Letters To The Editor

LETTERS TO THE EDITOR

March 02, 2006

Dismayed by demise of state smoking ban

I was shocked and dismayed to read that Maryland legislators ignored all the public health data and killed the Clean Indoor Air bill for the fourth year in a row ("Bills on smoking, `flush tax' fail," Feb. 24). This at a time when a special report from the Johns Hopkins School of Public Health recently showed that secondhand smoke exposure costs the state $500 million a year.

By next year, Great Britain, that bastion of smoky pubs, will have all public environments, including pubs, free of secondhand smoke to protect workers and the public.

And with Washington also going smoke-free, it seemed impossible that Maryland would not do the right thing.

State Senate President Thomas V. Mike Miller said at the beginning of the session that health was a top priority for the Democrats this year.

How odd that Del. Peter A. Hammen, chairman of the House Health and Government Operations Committee, who chose to abstain in the committee vote that killed the bill, apparently didn't get that message.

The 1,000 Marylanders who die each year from exposure to secondhand smoke should be enough reason to make it a top priority, if one is indeed concerned about health.

Debra Kubecka Annand

Columbia

The writer is a consultant for the American Lung Association of Washington, D.C.

Criticism of Ehrlich underscores bias

Surely The Sun's editorial board is keenly aware of the criticism regularly levied against it: that its editorials have a clear liberal bias. I prefer to think of it as a tendency to swipe at a Republican even under circumstances in which a Democrat is more deserving of criticism.

As a consequence, one might think that the editorial board would attempt to be a bit more subtle in its expression.

But that's not so.

No finer example of this tendency can be found than in the editorial "Terminal indecision" (Feb. 26).

In this editorial, The Sun correctly made the point that there are far more serious security concerns facing American ports and that the "public reaction has risen far, far out of proportion to any threat posed by DPW's ownership by the United Arab Emirates."

Why, then, did the same editorial expend so much effort slapping the governor for having "concerns" yet remaining "hopeful," as if the governor's willingness to withhold judgment was the public reaction most worthy of rebuke.

Why, one must ask, was not our good mayor the subject of The Sun's criticism?

Was not his fist-banging, arrogant and shameless fear-mongering on the issue the very same "far out of proportion to the threat" hysteria that The Sun was criticizing?

One does not have to love the governor or loathe the mayor to see this bias.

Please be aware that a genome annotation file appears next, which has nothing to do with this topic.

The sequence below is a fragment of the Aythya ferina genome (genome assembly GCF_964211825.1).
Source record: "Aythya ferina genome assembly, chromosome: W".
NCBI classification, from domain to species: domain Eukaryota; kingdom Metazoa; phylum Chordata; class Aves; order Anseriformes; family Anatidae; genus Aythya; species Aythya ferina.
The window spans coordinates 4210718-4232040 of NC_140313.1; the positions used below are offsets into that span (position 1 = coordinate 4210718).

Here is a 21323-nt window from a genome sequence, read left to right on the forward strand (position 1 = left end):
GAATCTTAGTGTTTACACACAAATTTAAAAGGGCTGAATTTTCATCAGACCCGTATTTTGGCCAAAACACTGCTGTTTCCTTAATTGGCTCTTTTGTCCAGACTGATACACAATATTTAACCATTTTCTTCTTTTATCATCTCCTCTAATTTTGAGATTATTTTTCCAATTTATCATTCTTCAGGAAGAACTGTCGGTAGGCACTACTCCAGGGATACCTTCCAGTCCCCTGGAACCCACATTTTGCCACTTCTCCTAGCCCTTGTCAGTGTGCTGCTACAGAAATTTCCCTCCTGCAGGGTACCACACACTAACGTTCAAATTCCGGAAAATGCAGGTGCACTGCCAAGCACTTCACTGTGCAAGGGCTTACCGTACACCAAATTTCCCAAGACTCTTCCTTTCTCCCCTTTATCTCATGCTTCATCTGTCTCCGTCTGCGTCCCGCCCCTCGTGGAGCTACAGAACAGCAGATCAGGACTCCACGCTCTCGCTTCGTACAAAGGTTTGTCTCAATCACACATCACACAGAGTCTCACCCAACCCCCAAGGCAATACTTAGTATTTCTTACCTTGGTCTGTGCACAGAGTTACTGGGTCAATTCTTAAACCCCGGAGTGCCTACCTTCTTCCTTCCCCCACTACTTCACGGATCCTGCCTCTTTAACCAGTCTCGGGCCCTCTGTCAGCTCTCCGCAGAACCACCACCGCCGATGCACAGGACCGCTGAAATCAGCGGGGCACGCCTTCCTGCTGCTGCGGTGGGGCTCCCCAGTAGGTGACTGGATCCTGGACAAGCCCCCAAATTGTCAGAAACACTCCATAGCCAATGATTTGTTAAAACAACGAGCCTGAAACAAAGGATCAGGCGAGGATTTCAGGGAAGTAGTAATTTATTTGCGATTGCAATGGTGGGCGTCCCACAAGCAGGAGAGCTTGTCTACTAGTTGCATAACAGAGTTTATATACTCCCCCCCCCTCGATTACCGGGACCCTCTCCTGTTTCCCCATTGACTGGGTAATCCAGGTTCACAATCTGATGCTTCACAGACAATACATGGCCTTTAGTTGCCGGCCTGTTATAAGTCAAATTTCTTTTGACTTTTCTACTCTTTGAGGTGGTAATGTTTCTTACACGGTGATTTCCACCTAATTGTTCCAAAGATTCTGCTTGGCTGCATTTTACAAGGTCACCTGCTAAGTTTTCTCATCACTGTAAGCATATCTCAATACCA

In truth, I have grown tolerant of The Sun's spin.

I just wish it would be a bit more subtle about it.

Kevin Soper

Lutherville

Forbid foreigners control of facilities

The port sale controversy should not be one of religious or political affiliation but an issue of America's national security ("Port review faulted," Feb. 28).

The United States needs a law that absolutely forbids foreign ownership or control of certain critical facilities related to our national security and defense.

In addition to ports, these facilities should include railroads, airports, communications, power generation, water supply, defense contracting companies and the like.

Let's say no to any foreign control of critical U.S. facilities.

Elliot Deutsch

Bel Air

Invasion turned Iraq into a greater threat

The choice in Iraq seems to be increasingly between a police state that imposes order from above or a civil war with chaos unleashed ("Iraq moves aimed at curbing violence," Feb. 25).

Given the fractured history of that country - and the fractured makeup of its population - this outcome was predictable before our 2003 invasion.

The president thought that by saying "freedom and democracy" he could bring those things about, but his simplistic optimism never had a chance against Iraq's complex reality.

His war has taken a bad but stable situation under Saddam Hussein and made it far less predictable and far more threatening for the region and the world.

Robert Inlow

Charlottesville, Va.

Stem cell research promises new life

When I read in The Sun's article "Stem cell bill gains" (Feb. 25) that two committees of the House of Delegates approved a bill focusing on adult and embryonic stem cell research, I was delighted.

Maryland, a state formerly in the forefront of medical science, has been losing ground because researchers have been blocked in their ability to find ways to aid those with Parkinson's, Alzheimer's and other diseases as well as to address more fundamental questions relating to how cells act in other fatal and near-fatal diseases.

Scientists believe that embryonic stem cells can differentiate into many kinds of cells, whereas adult stem cells are more limited.

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